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It has been three years since Luke Skywalker (Mark Hamill, TV’s Regular Show, Kingsman: The Secret Service) and the Rebels destroyed the Death Star. While Luke heads to the Dagobah System to train with the Jedi Master Yoda (Frank Oz, TV’s The Muppet Show, Zathura), Han Solo (Harrison Ford, Indiana Jones and the Raiders of the Lost Ark, The Age of Adaline) and Princess Leia (Carrie Fisher, When Harry Met Sally, Maps to the Stars) evade the malicious Empire while trying to find somewhere to hide out when they come across Cloud City and Han’s old friend, Lando Calrissian (Billy Dee Williams, Batman, Barry Munday).

Kershner presents Empire as a dark continuation of the Star Wars Saga. Luke is challenged in his furthering of his Jedi abilities with Frank Oz puppeting the creature Yoda in a great performance of the little green Jedi Master (there was even a campaign to win Oz the coveted Oscar for an acting role), while Han and Leia are tested in their abilities to trust, both one another and those close to them as they carefully avoid detection by the enemy. New to the series, Billy Dee Williams handles his role capably and intermingles into the cast with ease.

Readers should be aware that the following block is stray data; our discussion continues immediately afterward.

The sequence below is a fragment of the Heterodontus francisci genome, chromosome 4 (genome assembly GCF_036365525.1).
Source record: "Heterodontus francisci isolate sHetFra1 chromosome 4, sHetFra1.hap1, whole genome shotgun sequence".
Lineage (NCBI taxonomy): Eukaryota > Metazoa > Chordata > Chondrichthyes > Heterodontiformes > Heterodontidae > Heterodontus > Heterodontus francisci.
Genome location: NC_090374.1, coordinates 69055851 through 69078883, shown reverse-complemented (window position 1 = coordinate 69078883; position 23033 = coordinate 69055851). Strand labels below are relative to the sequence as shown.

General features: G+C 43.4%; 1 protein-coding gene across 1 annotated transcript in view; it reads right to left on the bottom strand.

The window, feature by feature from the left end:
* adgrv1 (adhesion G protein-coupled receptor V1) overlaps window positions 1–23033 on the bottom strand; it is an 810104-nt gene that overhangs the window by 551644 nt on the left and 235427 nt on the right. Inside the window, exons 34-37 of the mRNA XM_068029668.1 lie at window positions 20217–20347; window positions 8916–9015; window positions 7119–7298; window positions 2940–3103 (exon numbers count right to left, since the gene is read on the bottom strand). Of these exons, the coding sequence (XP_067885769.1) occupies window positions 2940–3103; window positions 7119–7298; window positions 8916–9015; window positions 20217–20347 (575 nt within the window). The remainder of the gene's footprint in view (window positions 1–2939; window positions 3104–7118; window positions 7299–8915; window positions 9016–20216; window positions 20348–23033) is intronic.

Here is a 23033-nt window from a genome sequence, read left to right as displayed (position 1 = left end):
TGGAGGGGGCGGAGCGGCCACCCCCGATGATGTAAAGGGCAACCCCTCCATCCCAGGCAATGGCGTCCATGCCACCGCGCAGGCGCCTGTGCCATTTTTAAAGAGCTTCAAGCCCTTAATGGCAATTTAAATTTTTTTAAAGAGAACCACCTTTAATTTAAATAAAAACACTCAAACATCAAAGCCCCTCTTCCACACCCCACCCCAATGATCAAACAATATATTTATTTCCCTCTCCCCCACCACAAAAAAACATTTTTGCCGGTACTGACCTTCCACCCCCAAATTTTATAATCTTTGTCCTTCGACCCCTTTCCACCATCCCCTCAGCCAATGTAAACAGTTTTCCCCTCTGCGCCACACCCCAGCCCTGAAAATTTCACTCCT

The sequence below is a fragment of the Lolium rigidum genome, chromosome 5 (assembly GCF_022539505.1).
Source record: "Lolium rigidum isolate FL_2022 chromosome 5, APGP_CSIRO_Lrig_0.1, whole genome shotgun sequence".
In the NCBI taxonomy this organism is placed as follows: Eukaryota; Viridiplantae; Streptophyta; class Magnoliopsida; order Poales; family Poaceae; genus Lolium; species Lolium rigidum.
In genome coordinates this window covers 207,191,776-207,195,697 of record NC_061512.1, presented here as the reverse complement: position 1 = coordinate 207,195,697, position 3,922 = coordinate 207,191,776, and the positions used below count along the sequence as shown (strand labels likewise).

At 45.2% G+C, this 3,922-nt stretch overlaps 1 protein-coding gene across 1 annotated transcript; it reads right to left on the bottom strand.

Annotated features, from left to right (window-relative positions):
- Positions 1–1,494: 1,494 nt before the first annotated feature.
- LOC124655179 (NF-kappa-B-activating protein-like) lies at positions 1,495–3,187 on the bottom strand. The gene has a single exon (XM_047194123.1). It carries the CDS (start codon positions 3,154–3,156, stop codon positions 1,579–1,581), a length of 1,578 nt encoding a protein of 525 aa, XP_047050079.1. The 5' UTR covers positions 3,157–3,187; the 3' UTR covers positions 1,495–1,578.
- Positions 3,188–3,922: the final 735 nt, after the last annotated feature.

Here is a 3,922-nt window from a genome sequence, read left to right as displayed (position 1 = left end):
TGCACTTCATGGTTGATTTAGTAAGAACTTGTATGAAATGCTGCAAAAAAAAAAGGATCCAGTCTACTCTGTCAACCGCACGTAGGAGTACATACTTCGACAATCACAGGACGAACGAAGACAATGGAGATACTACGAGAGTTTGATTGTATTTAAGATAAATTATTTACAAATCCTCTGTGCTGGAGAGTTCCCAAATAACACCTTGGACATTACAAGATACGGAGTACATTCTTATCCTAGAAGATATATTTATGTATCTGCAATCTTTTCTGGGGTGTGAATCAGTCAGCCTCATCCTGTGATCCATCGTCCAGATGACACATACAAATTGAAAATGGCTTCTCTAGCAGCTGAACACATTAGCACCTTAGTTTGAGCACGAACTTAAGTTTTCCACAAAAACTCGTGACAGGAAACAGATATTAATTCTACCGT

The film is beautifully shot and looks just as nice now as it did 35 years ago. Ben Burtt displayed some great new sound effects for this film, setting a new standard for sci-fi while setting itself above the rest. The film is also perfectly paced. I could watch it ten times in a row and it would still flow well.